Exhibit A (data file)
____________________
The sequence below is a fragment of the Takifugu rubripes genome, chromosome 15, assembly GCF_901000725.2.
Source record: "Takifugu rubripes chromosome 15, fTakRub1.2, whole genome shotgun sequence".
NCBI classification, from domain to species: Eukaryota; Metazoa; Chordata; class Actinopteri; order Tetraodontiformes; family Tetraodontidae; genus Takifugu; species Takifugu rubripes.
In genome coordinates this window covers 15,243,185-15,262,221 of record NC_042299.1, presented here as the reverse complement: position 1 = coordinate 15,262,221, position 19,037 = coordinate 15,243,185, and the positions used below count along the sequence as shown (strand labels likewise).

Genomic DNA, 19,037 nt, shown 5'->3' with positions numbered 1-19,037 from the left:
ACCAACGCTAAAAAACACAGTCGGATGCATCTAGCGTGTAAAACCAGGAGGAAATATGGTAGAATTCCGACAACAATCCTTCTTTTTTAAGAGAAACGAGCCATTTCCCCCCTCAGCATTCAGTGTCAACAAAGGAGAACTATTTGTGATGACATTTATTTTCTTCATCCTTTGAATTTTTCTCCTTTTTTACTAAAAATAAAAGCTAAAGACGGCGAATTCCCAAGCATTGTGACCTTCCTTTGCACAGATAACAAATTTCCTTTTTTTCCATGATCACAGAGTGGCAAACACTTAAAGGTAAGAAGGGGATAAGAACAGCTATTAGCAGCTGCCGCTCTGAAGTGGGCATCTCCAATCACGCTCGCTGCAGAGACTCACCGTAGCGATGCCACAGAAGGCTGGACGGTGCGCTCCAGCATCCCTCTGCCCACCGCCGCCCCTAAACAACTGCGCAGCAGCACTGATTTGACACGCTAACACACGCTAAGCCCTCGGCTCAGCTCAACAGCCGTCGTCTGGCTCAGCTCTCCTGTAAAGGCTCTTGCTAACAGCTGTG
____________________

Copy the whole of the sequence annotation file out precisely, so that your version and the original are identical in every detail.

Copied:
The sequence below is a fragment of the Takifugu rubripes genome, chromosome 15, assembly GCF_901000725.2.
Source record: "Takifugu rubripes chromosome 15, fTakRub1.2, whole genome shotgun sequence".
NCBI classification, from domain to species: Eukaryota; Metazoa; Chordata; class Actinopteri; order Tetraodontiformes; family Tetraodontidae; genus Takifugu; species Takifugu rubripes.
In genome coordinates this window covers 15,243,185-15,262,221 of record NC_042299.1, presented here as the reverse complement: position 1 = coordinate 15,262,221, position 19,037 = coordinate 15,243,185, and the positions used below count along the sequence as shown (strand labels likewise).

Genomic DNA, 19,037 nt, shown 5'->3' with positions numbered 1-19,037 from the left:
ACCAACGCTAAAAAACACAGTCGGATGCATCTAGCGTGTAAAACCAGGAGGAAATATGGTAGAATTCCGACAACAATCCTTCTTTTTTAAGAGAAACGAGCCATTTCCCCCCTCAGCATTCAGTGTCAACAAAGGAGAACTATTTGTGATGACATTTATTTTCTTCATCCTTTGAATTTTTCTCCTTTTTTACTAAAAATAAAAGCTAAAGACGGCGAATTCCCAAGCATTGTGACCTTCCTTTGCACAGATAACAAATTTCCTTTTTTTCCATGATCACAGAGTGGCAAACACTTAAAGGTAAGAAGGGGATAAGAACAGCTATTAGCAGCTGCCGCTCTGAAGTGGGCATCTCCAATCACGCTCGCTGCAGAGACTCACCGTAGCGATGCCACAGAAGGCTGGACGGTGCGCTCCAGCATCCCTCTGCCCACCGCCGCCCCTAAACAACTGCGCAGCAGCACTGATTTGACACGCTAACACACGCTAAGCCCTCGGCTCAGCTCAACAGCCGTCGTCTGGCTCAGCTCTCCTGTAAAGGCTCTTGCTAACAGCTGTG